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Ugh.

In this edition of Sexist Beatdown, Sady Doyle of Tiger Beatdown and I reconvene to solve the enduring mystery of ABC’s LOST: Why have all the compelling female characters been systematically eliminated from the plot, while Jack is allowed to live on asDr. McFixALot, a character who exists only to fail unspectacularly at everything and shoot enduring looks at Kate?

Theories:

a. The plane crash unhinged Jack from space-time, forcing him to relive the same moment in his life over and over again. In that moment, Jack attempts to fix something in the dumbest way possible, and fails unspectacularly at it;

b. Jack is an agent of the smoke monster, sent to the island to torture women into killing themselves;

c. The Island represents the purgatory between the states of Jaded Spinal Surgeon With Daddy Issues and Bearded Alcoholic With Lady Issues;

d. Jack’s asshole is a black hole.

SADY: Hi there! Are you LOST? Have I LOST you? It would be a shame if I LOST my internet connection! Also, kill me.

AMANDA: Wait, let me do one: I’m beginning to think i have “LOST” interest in LOST this season.

SADY: I have LOST track of all the times I have LOST interest in LOST, really.

AMANDA: It’s part of the whole deja vu thing.

SADY: It stems from the fact that we seem to have LOST 98% of all the female characters.

AMANDA: Right. I think we’re down to two now! Wait, plus, Ana Lucia 2.

SADY: Yes, that Ilana chick! I do not know what is up with LOST (not letting go of the caps!) and the death of all the ladies. It is true, however, that it is a big hit on some fronts! For example: having more than one character of color, and having them have conversations with each other. Conversations that do not go like, “I am an Asian man! I hear that you are Latino! Truly, neither of us is a white person.” Instead, they talk about Star Wars fan fiction. Which is fine by me!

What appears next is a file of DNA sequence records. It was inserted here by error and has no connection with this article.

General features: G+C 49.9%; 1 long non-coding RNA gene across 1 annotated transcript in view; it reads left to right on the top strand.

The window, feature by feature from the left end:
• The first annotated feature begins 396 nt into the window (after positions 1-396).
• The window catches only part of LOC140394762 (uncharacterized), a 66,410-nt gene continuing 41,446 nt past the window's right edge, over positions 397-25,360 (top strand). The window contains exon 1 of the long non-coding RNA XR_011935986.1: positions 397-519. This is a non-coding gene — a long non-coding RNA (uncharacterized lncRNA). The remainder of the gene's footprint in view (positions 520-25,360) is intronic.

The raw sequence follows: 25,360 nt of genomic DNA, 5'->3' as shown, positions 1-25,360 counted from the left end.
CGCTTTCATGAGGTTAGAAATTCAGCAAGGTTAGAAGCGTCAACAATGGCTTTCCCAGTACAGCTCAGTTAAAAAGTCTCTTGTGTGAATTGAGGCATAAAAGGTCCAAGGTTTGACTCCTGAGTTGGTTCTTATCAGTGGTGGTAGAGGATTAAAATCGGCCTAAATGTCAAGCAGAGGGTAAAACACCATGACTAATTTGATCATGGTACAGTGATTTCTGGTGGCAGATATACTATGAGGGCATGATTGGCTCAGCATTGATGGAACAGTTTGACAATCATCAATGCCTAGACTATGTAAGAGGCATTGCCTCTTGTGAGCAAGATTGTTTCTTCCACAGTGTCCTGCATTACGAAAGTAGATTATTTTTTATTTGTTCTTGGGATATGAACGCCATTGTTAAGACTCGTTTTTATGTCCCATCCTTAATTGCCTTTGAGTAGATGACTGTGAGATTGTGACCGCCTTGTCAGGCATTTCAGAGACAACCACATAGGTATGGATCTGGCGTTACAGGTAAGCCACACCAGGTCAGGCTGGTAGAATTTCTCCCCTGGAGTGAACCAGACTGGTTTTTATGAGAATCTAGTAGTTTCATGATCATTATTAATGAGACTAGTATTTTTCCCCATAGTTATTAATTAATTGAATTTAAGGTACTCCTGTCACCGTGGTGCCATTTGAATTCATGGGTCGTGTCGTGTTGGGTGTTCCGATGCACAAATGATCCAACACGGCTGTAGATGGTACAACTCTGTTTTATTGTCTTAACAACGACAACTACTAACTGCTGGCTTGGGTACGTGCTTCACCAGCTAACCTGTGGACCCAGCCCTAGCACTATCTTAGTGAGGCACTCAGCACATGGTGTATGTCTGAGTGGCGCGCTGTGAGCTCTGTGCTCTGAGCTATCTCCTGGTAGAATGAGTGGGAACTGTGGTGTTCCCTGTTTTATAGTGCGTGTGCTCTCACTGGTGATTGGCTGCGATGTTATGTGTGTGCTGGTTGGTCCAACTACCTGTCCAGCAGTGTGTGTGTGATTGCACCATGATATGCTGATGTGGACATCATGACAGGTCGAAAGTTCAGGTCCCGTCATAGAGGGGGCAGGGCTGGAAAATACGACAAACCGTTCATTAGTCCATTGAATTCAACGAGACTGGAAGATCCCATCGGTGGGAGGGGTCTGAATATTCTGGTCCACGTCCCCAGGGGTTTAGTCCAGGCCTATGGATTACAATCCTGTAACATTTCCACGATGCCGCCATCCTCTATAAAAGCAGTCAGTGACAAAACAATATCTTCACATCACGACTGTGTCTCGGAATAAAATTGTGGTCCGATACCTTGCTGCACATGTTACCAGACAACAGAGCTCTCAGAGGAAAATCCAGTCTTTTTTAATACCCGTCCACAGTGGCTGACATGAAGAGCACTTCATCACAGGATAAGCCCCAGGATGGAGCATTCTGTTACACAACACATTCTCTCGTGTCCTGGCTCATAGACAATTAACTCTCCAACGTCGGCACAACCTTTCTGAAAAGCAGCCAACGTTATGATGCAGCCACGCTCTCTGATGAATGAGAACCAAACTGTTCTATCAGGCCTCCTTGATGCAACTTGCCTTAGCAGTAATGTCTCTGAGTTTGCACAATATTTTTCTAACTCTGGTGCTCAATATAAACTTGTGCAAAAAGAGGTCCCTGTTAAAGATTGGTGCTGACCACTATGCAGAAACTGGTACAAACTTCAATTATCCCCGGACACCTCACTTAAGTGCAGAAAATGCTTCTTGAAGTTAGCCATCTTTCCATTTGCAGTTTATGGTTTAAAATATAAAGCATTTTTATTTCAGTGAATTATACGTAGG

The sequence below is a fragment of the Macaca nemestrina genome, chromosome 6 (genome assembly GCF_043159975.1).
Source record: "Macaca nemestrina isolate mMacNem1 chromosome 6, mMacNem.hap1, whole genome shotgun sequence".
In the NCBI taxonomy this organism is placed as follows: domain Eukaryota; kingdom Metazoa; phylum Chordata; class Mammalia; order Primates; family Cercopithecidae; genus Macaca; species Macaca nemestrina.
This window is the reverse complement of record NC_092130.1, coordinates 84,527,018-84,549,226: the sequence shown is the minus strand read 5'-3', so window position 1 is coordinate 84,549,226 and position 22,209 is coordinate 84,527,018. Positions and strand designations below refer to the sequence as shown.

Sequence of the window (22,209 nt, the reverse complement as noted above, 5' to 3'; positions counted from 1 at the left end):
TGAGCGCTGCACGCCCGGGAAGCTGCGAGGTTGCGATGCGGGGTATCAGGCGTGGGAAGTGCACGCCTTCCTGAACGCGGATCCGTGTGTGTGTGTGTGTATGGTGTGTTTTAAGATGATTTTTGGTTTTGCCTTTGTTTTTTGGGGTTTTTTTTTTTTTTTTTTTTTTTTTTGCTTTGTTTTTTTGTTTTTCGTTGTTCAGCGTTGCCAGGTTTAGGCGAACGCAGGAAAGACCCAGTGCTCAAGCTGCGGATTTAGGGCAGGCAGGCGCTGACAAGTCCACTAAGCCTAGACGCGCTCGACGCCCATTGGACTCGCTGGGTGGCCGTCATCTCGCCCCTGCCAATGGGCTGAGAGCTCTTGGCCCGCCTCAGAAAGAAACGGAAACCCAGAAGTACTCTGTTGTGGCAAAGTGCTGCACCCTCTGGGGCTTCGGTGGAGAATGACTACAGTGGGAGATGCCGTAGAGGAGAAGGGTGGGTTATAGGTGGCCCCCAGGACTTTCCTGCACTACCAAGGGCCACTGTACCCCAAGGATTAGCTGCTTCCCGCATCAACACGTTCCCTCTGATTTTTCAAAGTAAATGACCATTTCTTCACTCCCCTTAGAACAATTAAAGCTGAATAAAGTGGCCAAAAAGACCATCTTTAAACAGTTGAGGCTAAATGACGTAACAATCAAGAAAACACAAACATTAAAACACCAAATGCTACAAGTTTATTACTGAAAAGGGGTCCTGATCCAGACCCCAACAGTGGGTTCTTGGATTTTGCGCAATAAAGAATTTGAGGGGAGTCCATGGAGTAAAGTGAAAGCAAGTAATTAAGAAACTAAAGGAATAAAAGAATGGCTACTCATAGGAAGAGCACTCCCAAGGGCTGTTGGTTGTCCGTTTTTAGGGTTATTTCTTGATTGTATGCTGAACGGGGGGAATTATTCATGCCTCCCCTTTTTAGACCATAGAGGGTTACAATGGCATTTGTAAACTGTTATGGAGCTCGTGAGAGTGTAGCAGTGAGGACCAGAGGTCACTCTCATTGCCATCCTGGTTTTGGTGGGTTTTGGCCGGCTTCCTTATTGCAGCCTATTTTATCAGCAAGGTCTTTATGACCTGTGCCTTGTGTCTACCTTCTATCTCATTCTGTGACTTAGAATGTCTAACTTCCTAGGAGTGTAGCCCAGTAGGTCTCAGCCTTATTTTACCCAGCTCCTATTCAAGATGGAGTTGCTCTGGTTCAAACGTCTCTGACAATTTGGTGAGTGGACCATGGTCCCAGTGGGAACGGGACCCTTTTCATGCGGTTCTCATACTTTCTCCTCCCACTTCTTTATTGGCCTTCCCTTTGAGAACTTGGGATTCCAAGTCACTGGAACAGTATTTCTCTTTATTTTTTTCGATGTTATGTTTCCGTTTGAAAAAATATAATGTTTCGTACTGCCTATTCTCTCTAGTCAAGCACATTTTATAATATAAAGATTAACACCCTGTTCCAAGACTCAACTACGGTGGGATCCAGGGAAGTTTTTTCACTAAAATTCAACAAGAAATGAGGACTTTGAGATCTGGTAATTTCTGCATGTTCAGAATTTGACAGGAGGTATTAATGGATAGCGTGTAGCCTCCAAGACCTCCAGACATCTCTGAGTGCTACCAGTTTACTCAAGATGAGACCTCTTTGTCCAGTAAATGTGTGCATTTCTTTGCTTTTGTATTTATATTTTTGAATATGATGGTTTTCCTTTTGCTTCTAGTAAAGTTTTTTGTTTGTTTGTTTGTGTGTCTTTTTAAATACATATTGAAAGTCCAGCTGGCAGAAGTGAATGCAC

AMANDA: Sure. And all-capital LOST has always had a tendency to dispose of characters after their most compelling storylines have been drained, or before even. I mean, a lot of people die on this show. What I want to know is where this murderous impulse was when Jack was bloated on pills and drunk at work and wouldn’t shave and was trying to make his fake baby fly back with him to a magical island? I could have dealt with Jack dying.

SADY: I can constantly deal with Jack dying. Every episode, I hope it will be the one where Jack makes a cry face or starts to make a speech about “fixing things” and then a polar bear sneaks up behind him and eats his entire head. My problem with the “most interesting story lines” though, to be troublesomely ladybusiness for a moment, is this: Claire’s most interesting story line was having a baby and a boyfriend. Sun’s most interesting storyline is having a husband and a baby. Kate’s most interesting story line is having two potential boyfriends, between whom she cannot choose, and also a baby eventually. Juliet’s most important storyline was that her boyfriend might have thought for 1.5 seconds about liking another girl so she had to fall down a mine shaft and explode three times on screen.

[youtube:v=ksVUXrfi6F8] Some LOST fan actually made a slow-motion YouTube tribute to Jack’s awful need to fix everything all the time. Soundtrack: Coldplay’s “Fix You.” Super bonus: Not the only LOST fan with this same idea.